We're Back to Where We Started, Right? Wrong

Most Creative/Media Integration Is Just Adding to an 'Inefficiency of Layers'

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Linda Sawyer
Linda Sawyer
About a decade or two ago, the industry, more or less as a whole, decided it made a lot of sense to begin separating media from creative. Clients and agencies alike saw a huge cost savings in lumping together and commodifying media. Furthermore, as the media landscape began to expand, unfold and ultimately explode into areas we had not even thought of, the ad industry somehow was swept up in the exhilaration of the massive buying clout of stand-alone media firms.

While most in the industry nodded their heads and agreed from a financial perspective, what was tragically lost in all of this, for those who participated, was the lack of control over the message and the big-picture context of how to truly engage the consumer.

That is, until now. Several media companies are experimenting with combining media and creative. There's Aegis and WPP's MindShare. Back in December 2007, Publicis' Starcom MediaVest began to integrate a creative-services boutique into its media portfolio.

So what's old is new and what's new is old. We're back to where we started, right? Not so fast.

'Inefficiency of layers'
I've examined a few different models agencies have floated for "integrating" media and creative. While I applaud the creative approaches I have seen thus far, most are simply adding to what I call "inefficiency of layers."

Linda Sawyer is CEO of Deutsch Inc. She joined Deutsch in 1989 and was named CEO in September 2005. She serves as chairman of the board for the Advertising Educational Foundation.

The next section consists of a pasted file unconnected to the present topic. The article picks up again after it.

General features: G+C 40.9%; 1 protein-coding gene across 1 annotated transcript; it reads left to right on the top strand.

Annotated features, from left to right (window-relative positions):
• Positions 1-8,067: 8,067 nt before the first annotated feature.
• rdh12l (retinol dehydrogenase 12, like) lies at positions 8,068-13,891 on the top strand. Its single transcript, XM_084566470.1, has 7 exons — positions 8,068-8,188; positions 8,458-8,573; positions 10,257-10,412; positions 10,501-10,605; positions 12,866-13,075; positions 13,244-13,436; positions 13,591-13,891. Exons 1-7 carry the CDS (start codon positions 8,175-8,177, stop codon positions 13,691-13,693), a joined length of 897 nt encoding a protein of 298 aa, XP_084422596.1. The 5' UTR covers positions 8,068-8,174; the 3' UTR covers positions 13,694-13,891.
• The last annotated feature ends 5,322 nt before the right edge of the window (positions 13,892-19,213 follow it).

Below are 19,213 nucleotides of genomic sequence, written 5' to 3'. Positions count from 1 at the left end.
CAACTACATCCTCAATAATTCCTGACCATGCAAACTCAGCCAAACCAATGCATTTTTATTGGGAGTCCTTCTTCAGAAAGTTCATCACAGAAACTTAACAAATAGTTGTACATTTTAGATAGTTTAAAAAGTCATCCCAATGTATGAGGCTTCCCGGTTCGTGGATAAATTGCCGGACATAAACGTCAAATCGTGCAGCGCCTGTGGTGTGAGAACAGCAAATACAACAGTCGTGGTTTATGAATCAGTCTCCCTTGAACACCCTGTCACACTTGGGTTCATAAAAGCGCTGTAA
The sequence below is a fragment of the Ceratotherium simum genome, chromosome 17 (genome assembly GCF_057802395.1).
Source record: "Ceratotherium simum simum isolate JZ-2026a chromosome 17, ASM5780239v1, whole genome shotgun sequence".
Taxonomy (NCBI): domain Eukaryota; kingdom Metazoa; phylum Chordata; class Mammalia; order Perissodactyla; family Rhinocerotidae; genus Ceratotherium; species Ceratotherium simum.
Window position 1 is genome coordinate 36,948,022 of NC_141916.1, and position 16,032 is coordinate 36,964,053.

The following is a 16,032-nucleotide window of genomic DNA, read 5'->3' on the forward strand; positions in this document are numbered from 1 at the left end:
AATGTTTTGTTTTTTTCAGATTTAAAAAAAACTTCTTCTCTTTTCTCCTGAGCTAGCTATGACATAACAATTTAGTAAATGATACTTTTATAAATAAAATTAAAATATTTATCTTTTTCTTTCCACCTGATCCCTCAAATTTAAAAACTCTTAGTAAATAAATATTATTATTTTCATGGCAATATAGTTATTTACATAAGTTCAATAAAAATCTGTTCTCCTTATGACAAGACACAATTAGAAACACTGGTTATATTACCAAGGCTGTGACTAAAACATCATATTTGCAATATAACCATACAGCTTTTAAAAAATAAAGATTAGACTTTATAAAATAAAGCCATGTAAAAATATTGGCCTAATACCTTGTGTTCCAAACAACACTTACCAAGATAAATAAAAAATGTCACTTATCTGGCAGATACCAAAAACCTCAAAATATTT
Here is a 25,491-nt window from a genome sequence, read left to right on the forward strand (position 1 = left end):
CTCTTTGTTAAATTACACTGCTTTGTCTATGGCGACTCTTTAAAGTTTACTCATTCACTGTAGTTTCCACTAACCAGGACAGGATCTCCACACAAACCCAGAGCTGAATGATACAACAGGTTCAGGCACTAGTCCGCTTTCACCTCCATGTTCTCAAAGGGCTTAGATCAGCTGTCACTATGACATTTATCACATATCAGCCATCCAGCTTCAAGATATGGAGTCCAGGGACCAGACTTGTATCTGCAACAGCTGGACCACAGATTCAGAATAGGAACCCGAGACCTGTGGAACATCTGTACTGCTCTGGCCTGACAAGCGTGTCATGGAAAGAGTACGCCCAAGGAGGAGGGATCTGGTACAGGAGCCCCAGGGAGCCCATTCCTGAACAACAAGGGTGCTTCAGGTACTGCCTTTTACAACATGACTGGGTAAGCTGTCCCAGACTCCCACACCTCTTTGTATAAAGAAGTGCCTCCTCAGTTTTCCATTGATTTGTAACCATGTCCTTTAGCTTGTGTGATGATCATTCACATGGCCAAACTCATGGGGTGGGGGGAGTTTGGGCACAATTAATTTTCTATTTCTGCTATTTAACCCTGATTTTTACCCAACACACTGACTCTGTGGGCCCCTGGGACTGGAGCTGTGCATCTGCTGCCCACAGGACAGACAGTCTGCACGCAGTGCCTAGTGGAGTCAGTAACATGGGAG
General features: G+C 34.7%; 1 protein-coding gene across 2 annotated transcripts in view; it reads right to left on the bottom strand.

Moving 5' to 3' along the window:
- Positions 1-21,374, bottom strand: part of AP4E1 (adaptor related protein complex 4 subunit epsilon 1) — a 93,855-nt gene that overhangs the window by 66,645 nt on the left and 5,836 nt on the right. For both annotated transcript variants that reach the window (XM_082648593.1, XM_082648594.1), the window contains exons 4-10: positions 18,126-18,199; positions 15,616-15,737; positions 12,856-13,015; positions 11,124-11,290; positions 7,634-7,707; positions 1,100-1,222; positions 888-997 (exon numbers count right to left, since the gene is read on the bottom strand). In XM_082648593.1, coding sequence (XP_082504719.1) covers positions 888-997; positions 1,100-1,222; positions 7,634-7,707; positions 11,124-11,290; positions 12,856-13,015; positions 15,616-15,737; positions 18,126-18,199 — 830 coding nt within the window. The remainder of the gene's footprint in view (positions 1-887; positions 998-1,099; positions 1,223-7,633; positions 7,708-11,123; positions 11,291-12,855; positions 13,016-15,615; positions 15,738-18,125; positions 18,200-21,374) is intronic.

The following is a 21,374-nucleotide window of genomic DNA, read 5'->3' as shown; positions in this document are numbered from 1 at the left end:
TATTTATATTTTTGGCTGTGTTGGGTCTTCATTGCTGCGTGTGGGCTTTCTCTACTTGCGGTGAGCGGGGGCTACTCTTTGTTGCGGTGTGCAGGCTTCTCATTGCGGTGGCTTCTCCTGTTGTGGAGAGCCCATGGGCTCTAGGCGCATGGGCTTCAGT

In one example, we are seeing that creative is offered as a stand-alone service at a media firm but is outside the integrated process. In another, media and creative disciplines operate autonomously but report to a central management. Sadly, these models fall far short of truly intertwining media and creative, and I doubt they will reap any benefit of "integration."

Why no mention of media and creative collaboration? In the past decade or so, we've found that not only does real magic occur when creative and media are combined but that the best ideas often happen in the hallways, at the coffee machine, even sometimes (embarrassingly) in the bathrooms. And did I mention results? It is imperative that we house nimble organizations that can alter message and media based on overall communication results.

The combined model makes perfect sense. Every discipline becomes conversant in all disciplines and, for lack of a better phrase, everyone wins. We're not the only ones. We're part of a small group of agencies, including Martin, Kirshenbaum and a few others, that have kept media and creative permanently linked. Is the crux the medium or the message? Quite frankly, I think it's both.

Retention tool
Still not convinced? Having media and creative all under one roof is an amazing recruitment tool. Recruitment tool? Yes. Not only for candidates considering us but as a retention tool for current employees, intertwining the disciplines destroys division and creates an environment where everyone feels vested and a creative at heart.

Obviously, the world is an entirely different place than it was 10 or 15 years ago. Creating communications with media and creative as separate practices is clearly not the way. Consumers are in control of content as well as the media they choose. Shouldn't marketers and agencies work the same way?

While I applaud agencies for taking the first steps to bring this back to the place where we started, I encourage them to pressure-test whether these evolved models will truly produce work that will meaningfully engage today's consumer and maximize results for clients.
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